The best Bose headphones and earbuds merge the brand’s greatest strengths into functional and sleek designs. They deliver unrivaled active noise cancellation (ANC), look fancy, sound amazing, and serve as some of the best calling headsets out there. Not to mention some of these models play nice with Bose’s ecosystem of audio products, connecting to smart Bluetooth speakers for extended use with other devices.
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Even though Bose is considered the king of ANC, more rivals have come onto the scene and put the heritage audio brand on notice. Sony has made incredible progress with its Mark Series over-ear headphones (WH-1000XM4) and wireless earbuds (WF-1000XM4). Apple has also stepped up its game with the AirPods Max and top-selling AirPods Pro. As competitive as the market is, that hasn’t stopped Bose from expanding on its legacy, which remains strong, thanks to new critically acclaimed releases and past models that still stand the test of time.
After testing nearly every major release, we gathered our experts to assemble a ranking of the best Bose headphones and earbuds available. Scroll down to see where your money is best spent.
What are the best Bose headphones and earbuds?
At the top of our list of the best Bose headphones and earbuds is the Bose 700. These svelte-looking cans are considered the market’s top noise-canceller, powered by elite ANC circuitry and intelligent algorithms that drown out close to 95% of ambient noise. Speaking of which, the 700 headphones can also let in vast amounts of external sound to hear what’s happening around you via Full Transparency mode. Call quality is also best in class.
Second place goes to the best wireless earbuds for noise cancellation: the Bose QuietComfort Earbuds. These buds produce warm, pleasant sound and excellent call quality. However, this is the product that popularized hybrid ANC, blending Transparency mode with noise cancellation to make ambient noises more distinctive and less harsh, while still listening to music. It is amazing.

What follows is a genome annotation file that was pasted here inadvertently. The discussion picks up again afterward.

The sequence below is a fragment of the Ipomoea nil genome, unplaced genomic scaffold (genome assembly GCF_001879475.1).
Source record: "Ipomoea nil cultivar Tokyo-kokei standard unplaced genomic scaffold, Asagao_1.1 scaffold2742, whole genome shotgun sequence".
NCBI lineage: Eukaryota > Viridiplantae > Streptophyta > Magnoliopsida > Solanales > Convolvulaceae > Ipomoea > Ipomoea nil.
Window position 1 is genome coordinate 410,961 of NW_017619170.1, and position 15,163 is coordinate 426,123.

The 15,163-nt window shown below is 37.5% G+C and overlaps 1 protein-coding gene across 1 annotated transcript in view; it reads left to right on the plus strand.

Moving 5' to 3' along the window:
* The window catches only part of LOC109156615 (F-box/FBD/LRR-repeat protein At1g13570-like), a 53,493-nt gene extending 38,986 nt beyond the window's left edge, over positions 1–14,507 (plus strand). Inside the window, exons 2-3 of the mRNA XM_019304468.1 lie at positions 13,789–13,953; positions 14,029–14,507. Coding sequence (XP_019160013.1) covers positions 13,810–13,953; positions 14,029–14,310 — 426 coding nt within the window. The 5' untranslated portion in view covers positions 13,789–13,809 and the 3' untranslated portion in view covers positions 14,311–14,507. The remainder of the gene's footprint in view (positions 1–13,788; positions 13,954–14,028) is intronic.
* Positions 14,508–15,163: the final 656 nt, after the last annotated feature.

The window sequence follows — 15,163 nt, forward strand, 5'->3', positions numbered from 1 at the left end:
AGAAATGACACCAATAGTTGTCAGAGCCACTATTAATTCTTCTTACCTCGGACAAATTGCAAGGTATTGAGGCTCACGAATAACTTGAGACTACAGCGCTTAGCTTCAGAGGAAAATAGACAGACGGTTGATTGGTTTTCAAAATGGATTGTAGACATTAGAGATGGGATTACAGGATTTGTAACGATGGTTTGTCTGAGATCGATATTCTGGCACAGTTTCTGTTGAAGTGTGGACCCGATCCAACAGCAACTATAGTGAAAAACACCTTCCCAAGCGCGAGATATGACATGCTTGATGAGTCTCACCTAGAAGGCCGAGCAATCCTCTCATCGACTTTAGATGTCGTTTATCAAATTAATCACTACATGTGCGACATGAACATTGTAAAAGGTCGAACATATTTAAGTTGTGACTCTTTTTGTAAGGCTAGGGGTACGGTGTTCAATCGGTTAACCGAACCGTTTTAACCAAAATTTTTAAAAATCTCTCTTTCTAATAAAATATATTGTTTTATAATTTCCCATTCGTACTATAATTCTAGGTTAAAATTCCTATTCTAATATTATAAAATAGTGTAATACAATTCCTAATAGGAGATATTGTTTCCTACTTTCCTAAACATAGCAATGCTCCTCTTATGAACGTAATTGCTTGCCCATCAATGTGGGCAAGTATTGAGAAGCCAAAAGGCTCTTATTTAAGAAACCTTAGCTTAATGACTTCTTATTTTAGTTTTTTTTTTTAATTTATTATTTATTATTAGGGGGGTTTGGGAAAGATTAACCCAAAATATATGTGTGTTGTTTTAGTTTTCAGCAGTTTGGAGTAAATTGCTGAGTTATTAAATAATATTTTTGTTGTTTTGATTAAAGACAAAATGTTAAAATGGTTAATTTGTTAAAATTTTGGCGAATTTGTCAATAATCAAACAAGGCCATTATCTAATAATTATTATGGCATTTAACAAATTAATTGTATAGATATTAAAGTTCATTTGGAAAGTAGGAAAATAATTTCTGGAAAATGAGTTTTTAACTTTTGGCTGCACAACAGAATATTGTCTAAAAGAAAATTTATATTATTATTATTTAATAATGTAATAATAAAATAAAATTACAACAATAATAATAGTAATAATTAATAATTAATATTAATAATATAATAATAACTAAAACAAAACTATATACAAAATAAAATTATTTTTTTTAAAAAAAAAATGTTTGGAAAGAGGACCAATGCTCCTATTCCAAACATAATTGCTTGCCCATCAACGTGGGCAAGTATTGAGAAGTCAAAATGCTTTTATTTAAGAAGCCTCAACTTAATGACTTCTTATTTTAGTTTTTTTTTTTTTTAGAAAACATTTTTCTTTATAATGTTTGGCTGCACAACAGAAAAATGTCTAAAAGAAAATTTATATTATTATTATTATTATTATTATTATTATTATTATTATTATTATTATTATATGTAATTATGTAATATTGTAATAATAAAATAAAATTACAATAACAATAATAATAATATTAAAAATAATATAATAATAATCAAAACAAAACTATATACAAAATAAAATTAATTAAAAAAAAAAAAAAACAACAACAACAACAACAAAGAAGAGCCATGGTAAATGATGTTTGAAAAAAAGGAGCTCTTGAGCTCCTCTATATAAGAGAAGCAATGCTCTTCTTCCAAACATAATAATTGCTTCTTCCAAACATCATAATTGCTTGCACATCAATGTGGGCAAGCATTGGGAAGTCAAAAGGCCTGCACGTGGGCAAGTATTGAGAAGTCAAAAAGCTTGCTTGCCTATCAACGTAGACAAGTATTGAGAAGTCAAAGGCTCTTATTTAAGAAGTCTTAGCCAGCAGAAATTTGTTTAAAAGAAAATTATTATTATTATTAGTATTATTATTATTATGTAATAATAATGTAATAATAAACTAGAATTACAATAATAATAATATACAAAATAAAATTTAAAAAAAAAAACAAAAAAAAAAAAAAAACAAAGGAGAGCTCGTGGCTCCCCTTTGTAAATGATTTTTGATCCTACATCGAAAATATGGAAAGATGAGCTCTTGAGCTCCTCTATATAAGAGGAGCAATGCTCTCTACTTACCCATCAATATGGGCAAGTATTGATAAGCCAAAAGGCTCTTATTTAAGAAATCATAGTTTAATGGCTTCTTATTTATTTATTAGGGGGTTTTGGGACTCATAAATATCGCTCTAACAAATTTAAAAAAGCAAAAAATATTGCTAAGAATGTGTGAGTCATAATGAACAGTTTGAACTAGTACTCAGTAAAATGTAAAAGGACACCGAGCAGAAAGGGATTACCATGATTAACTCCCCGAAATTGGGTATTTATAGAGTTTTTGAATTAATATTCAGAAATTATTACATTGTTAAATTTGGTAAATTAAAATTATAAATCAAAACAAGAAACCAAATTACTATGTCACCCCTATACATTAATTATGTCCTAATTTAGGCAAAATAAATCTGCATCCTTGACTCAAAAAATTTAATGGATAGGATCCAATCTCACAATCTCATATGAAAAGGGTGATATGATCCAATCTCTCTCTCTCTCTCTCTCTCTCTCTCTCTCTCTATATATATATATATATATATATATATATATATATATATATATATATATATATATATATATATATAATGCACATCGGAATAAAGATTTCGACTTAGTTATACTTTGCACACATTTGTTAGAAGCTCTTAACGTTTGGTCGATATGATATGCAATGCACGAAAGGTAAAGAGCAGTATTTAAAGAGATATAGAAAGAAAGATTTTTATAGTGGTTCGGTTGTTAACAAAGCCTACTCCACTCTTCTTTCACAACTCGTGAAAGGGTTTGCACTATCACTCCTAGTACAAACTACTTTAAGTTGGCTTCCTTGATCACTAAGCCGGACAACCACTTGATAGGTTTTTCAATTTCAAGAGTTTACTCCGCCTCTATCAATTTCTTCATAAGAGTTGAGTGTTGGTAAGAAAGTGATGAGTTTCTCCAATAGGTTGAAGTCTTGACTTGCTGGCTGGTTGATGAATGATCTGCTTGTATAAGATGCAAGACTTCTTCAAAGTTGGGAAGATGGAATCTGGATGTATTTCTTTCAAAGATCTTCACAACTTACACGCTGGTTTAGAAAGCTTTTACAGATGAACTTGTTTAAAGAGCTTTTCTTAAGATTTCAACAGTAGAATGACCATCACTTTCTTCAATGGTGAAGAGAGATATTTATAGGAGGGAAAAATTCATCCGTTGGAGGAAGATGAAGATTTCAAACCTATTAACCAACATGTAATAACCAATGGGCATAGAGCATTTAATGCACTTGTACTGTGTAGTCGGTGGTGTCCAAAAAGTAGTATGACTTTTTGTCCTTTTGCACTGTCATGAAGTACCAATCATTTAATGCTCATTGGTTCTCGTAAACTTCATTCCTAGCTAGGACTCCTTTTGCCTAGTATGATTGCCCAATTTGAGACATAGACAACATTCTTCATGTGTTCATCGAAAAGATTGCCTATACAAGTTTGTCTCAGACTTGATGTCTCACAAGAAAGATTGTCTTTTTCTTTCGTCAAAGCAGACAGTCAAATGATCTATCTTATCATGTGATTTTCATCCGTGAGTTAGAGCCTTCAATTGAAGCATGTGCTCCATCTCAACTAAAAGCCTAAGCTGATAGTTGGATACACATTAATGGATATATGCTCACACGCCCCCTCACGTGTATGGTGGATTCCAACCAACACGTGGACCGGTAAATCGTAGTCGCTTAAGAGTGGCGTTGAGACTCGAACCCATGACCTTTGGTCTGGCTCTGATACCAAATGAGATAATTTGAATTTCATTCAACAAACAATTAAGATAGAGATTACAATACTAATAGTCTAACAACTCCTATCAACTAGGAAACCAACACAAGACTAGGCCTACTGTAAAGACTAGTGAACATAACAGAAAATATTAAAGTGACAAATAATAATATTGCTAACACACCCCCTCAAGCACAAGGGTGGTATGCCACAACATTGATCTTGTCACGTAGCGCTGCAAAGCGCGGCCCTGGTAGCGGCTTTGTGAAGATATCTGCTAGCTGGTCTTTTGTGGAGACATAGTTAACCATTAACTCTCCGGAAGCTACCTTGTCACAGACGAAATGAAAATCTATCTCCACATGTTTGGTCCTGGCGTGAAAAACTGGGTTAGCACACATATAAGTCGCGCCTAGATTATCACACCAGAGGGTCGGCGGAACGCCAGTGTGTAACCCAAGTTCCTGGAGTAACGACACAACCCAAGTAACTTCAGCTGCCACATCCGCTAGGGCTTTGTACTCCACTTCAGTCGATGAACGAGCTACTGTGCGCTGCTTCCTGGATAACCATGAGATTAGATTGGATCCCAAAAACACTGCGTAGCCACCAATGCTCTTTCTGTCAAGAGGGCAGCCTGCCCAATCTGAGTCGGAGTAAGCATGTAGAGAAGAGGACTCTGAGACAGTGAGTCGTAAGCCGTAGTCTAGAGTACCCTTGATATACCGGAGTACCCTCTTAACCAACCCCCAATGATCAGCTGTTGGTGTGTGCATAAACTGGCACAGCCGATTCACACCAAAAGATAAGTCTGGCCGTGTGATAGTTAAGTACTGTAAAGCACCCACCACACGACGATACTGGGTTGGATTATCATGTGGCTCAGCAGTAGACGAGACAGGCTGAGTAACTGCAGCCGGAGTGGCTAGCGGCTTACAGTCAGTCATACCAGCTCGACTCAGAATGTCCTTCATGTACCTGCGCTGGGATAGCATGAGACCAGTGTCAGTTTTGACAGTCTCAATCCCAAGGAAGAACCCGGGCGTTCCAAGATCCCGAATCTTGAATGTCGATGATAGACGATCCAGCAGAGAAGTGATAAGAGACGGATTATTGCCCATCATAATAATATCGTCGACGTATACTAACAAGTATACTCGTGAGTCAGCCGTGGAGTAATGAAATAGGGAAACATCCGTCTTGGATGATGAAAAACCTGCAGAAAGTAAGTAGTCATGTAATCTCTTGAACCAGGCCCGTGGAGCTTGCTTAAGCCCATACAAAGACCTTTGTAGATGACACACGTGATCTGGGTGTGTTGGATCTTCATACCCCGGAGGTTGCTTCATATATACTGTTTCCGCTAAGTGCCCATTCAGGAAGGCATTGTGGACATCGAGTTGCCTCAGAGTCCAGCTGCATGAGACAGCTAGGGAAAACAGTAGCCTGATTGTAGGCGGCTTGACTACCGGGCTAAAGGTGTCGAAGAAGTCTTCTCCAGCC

Coming in at No. 3 is the Bose QuietComfort 45. The latest Bose noise-cancelling headphones improve on ANC, battery life, and sound, and retain much of what made their predecessor an industry favorite (e.g., minimalist design, superb comfort). You get special perks like access to the Bose Music app and features like SimpleSync to pair the headphones with the Bose Smart Soundbar.
Fitness fanatics are taken care of with the Bose Sport Earbuds, which stuff balanced sound and Bluetooth 5.1 into a smaller and sportier design than the QuietComfort Earbuds. These are solidly constructed earbuds that can sustain sweat and splashes of water (IPX4), plus their compact charging case holds a max of four extra charges. The color options (Baltic Blue, Glacier White, Triple Black) also make them appealing to exercisers who value their appearance.
There is much more to learn about the aforementioned models, as well as other notable selections worth checking out. Here is a look at the best Bose headphones and earbuds.
The best Bose headphones and earbuds right now
Engineered with 11 levels of ANC, eight individual microphones, and a revamped mobile app that extends functionality, the Bose 700 makes the strongest case for both the best noise-cancelling headphones and the best wireless headphones. The ability to toggle between different ANC settings on the fly is an awesome feature, giving listeners full control of noise neutralization, which is flawless on these cans. Enabling the highest level will quiet most high-frequency noises effectively without disrupting the soundstage.
The call quality is even more impressive with Bose’s mic system pulling double duty to block out rumblings and amplify vocals for clearer calls, as well as voice command recognition. These headphones also deliver top-tier sound reproduction and have a contemporary design that justifies its luxury price. The latest software update introduced several enhancements, including an adjustable EQ, improved connectivity, and better level/voice prompt fixes.
For those working remotely, Bose launched an updated version called the 700 UC (opens in new tab) that is compatible with popular video-conferencing programs like Zoom, Google Meet, and Microsoft Teams.
Read our full Bose 700 review.
Bose outdid themselves by integrating the same category-leading active noise cancellation from the 700 headphones into these tiny buds. What you end up with is the absolute best ANC model in the true wireless space. Like its over-ear counterpart, the QuietComfort Earbuds grant access to 10 levels of adjustable noise cancellation, three of which can be saved on the Bose Music app, so you can easily cycle through them on the left bud. Bose transferred over its Active EQ technology and proprietary drivers to give these buds a warm, pleasant sound as well. And just when you thought the performance perks stopped there, the QuietComfort Earbuds boast a strong mic array that guarantees best-in-class call quality.